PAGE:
Let’s face it, if it’s your first competition then every successful attempt is a PB. Everything is new on comp day – being on the platform, lifting in front of a crowd, having three referees watching you, the atmosphere, other lifters etc. It’s a lot to take in, so the chances of you lifting an all-time max weight are unlikely, if you can get close to your max gym lifts then you’re doing well. Like I said, there’s plenty of time to improve, and you will hit PB’s enough during your time doing this, don’t put undue pressure on yourself.
Try and go to a competition beforehand to see how things work
One way to minimise the ‘shock factor’ of a competition atmosphere, and get used to some of the new things that you will encounter is to go to a competition beforehand. Maybe you have a friend to support, maybe you just show up at a random local comp just to watch – go and do it. You could even help out by volunteering to load the bar or spot. This way you will also meet lots of the lifters and organisers.
Go with someone (coach/friend/family member)
If you have a coach then you should obviously go with them, but if not then it’s a good idea to take someone with you. it’s helpful if they know something about powerlifting, or competing in general, but if not then it’s good just having someone there for support. They can go and get you food, look after your things whilst you’re lifting and cheer you on. Having someone familiar there with you will also help with your nerves, and keep you (relatively) calm.
Don’t worry about how you look
This goes for both whilst you’re lifting and whilst you’re walking around. It’s not a fashion show, and no-body cares which brand singlet you have or what belt/socks/shoes etc. you’re wearing. A lot of people tend to have the same stuff from popular brands such as Strength Shop & SBD as they are on the approved kit list – don’t feel that spending lots of money is essential. It’s not even necessary to buy new stuff, I spent the first year and a half competing in a 2nd hand singlet from Ebay and football socks.
When on the platform it’s normal to make faces when lifting heavy. None of us are pretty when we’re lifting – and if we are then we aren’t trying hard enough. The trick is to learn to not care, just put your all into it and maybe have a laugh at the pictures afterwards.
Get your next attempt slip in on time
At weigh in you will be given attempt slips, usually three for squat, three for bench press and five for deadlift. Even though you give your openers at weigh in you still get three cards for squat & bench as you can change your opener up to just before lift off in your flight (in case warm-ups are going particularly well / badly). You get five for deadlift as you can also change your 3rd attempt twice if you want to.
Fill these slips in as soon as you get them, write your name and sign them (leave attempt selection blank for now) and keep them handy, with a pen. When you finish each lift, you need to give your next attempt into the table within one minute, you won’t have time to be signing each one after each lift. A pen is something else for the packing list.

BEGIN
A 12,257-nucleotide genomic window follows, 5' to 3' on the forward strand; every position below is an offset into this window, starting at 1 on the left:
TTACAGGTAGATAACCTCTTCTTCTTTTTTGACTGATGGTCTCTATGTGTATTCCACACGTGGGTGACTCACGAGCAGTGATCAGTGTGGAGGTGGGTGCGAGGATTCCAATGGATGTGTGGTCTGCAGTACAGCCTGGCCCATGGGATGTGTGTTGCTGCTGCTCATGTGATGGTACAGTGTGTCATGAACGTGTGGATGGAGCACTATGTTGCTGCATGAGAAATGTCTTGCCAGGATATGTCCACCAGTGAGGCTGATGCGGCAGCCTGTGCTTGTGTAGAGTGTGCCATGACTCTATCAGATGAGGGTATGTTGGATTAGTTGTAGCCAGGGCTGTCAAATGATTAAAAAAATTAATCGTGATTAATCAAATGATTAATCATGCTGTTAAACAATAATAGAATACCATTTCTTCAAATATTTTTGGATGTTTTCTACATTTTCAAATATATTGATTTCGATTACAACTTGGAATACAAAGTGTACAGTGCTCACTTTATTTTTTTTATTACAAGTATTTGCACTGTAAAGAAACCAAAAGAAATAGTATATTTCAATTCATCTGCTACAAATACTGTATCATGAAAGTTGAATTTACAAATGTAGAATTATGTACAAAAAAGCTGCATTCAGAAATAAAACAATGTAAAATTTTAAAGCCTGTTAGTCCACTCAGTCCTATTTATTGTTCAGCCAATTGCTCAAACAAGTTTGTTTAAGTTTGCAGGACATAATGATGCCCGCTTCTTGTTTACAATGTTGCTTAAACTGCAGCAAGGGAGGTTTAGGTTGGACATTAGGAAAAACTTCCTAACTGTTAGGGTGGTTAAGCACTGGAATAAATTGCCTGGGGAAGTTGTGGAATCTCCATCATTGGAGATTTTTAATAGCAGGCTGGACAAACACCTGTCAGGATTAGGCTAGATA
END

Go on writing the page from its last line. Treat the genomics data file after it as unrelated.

If you miss this one minute deadline you will be given a set increase next time – 2.5kg heavier if you passed your last attempt, and if you failed you will be given the same weight again.
Don’t squat facing a mirror
If you train in a commercial gym then the chances are that you will have to squat facing a mirror. This isn’t ideal as you end up watching yourself when you should be focused on a point in the distance. There are no mirrors at comp, just a room full of people and a referee with his/her hand up in the air. The first time I squatted in comp I’d never squatted without watching myself in a mirror, it’s completely different. I nearly lost balance and fell forward, if I hadn’t opened so light it may well have gone wrong (another reason to open light). If you have no other choice that to squat in front of a mirror, look past yourself – at something in the distance behind you.
Don’t always deadlift fresh
Another one to consider whilst training. In competition you deadlift last – after maxing out on squat and bench. You’re going to be pretty tired, especially with all the excitement and adrenaline from the day. It’s definitely worth deadlifting in training when you’re fatigued at the end of a session (at least some of the time anyway). This way you will also have a better idea of numbers that you may be able to hit on the platform, and give a more realistic opener. Having a great squat & bench performance ruined by bombing out of deadlifts won’t be a happy experience.
Learn to squat to depth, pause your bench and deadlift without straps / a hitch
You may be the strongest person ever to step on a powerlifting platform but if you can’t squat below parallel then you’re not going anywhere. If you’re unsure, video yourself and watch it back. Get the opinion of other people, especially if you know some powerlifters or there are some at your gym. The same thing goes for pausing bench presses – this isn’t something you can learn on the day. Even if you think you are pausing it, you probably aren’t pausing for long enough – beware that the rule states that you will not get the ‘press’ command until the bar is stationary on your chest (not wobbling/sinking/bouncing). As far as deadlift goes, you cannot use straps or hitch like in a strongman competition, train without these things.